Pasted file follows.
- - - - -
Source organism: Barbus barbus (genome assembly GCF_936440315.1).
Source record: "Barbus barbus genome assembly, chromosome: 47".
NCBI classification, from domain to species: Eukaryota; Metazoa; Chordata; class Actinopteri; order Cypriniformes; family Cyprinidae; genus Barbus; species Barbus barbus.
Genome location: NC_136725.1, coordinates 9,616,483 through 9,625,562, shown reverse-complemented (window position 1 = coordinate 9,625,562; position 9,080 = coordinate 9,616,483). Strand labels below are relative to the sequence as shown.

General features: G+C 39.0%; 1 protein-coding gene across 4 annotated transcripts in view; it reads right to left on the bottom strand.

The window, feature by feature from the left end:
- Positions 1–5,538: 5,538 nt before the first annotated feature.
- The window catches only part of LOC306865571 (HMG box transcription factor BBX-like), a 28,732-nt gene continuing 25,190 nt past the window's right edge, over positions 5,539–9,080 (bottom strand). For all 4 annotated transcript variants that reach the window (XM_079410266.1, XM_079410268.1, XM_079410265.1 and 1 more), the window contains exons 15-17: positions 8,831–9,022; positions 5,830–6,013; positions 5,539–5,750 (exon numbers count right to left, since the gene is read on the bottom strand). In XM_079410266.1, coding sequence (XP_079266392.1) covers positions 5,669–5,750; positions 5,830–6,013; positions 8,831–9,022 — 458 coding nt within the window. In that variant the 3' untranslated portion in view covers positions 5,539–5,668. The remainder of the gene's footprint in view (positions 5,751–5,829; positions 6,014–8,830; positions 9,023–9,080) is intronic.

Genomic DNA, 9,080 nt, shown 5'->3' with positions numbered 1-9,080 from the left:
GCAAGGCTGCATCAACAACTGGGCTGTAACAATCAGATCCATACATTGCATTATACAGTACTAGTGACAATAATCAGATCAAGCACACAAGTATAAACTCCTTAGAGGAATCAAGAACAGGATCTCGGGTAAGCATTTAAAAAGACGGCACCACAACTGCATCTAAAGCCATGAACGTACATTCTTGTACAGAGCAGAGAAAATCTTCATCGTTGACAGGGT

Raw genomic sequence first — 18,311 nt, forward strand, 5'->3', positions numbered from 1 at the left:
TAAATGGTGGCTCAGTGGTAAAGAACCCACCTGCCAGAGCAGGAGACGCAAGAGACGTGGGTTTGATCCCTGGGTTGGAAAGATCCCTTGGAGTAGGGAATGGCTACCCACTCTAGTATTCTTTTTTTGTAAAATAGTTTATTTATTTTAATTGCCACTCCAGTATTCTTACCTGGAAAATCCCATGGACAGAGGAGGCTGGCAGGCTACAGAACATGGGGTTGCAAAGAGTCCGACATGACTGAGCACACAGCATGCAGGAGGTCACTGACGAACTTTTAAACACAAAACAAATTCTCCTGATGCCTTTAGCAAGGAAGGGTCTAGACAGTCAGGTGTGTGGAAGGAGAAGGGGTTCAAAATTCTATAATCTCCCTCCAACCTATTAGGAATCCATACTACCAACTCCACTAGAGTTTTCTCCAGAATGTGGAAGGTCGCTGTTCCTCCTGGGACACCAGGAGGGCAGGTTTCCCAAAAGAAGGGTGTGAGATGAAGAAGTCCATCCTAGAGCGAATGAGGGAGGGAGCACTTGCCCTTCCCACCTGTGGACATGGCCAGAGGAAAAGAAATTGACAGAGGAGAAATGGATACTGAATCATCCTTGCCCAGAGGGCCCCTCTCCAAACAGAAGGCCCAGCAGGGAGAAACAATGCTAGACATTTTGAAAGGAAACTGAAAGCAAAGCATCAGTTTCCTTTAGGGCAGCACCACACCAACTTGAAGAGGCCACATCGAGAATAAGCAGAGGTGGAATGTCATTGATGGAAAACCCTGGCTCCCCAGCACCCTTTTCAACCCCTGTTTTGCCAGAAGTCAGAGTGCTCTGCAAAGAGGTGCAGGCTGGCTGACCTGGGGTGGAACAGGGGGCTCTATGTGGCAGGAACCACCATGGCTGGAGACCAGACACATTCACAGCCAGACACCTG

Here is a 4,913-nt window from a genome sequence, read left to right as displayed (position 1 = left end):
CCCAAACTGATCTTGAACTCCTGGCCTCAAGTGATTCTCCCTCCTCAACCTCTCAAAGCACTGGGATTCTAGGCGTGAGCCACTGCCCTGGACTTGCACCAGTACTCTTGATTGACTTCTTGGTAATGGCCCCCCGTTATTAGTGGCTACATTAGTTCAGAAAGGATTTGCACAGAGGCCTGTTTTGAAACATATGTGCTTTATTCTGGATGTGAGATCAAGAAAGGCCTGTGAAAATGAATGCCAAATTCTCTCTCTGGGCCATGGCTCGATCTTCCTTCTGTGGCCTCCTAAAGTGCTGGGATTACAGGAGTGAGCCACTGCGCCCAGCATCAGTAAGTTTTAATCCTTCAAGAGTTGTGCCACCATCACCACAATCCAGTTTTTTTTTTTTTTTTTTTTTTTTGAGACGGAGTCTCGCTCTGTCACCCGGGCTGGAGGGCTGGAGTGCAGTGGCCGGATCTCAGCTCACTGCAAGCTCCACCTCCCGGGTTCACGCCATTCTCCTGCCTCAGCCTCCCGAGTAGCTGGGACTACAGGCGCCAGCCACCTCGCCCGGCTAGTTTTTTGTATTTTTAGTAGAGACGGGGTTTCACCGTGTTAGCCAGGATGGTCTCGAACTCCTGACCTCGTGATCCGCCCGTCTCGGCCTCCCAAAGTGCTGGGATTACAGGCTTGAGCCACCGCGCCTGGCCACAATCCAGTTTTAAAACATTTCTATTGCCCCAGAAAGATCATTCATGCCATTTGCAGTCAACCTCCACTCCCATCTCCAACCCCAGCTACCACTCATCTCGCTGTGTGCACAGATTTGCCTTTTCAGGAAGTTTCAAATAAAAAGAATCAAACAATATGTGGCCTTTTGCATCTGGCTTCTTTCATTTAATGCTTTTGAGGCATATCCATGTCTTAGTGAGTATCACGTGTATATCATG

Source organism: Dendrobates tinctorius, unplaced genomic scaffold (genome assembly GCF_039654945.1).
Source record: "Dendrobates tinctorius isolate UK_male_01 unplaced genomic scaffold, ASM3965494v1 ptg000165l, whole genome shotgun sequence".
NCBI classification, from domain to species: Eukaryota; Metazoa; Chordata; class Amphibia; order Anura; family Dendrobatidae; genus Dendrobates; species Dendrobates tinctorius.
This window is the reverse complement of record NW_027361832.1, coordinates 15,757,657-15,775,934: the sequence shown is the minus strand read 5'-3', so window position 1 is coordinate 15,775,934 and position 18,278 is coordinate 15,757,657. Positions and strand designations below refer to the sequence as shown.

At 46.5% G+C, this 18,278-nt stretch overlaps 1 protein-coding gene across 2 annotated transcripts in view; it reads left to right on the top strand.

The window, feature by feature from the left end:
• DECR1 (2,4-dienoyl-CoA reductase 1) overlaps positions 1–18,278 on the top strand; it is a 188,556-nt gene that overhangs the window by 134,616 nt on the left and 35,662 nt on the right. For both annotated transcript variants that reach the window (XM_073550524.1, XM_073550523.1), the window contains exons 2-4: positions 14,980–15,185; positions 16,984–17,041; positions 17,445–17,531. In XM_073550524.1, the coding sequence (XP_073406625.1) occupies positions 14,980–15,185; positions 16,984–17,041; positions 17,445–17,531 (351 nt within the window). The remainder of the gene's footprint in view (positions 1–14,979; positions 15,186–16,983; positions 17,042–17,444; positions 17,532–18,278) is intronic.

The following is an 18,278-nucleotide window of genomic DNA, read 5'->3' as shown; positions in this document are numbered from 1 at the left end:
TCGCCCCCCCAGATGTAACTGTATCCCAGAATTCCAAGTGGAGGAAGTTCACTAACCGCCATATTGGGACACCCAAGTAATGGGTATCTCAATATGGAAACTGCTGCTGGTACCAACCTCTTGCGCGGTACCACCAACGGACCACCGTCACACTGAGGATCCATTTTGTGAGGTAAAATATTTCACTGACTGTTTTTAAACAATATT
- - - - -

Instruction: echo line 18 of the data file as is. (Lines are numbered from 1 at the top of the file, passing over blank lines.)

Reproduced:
This window is the reverse complement of record NW_027361832.1, coordinates 15,757,657-15,775,934: the sequence shown is the minus strand read 5'-3', so window position 1 is coordinate 15,775,934 and position 18,278 is coordinate 15,757,657. Positions and strand designations below refer to the sequence as shown.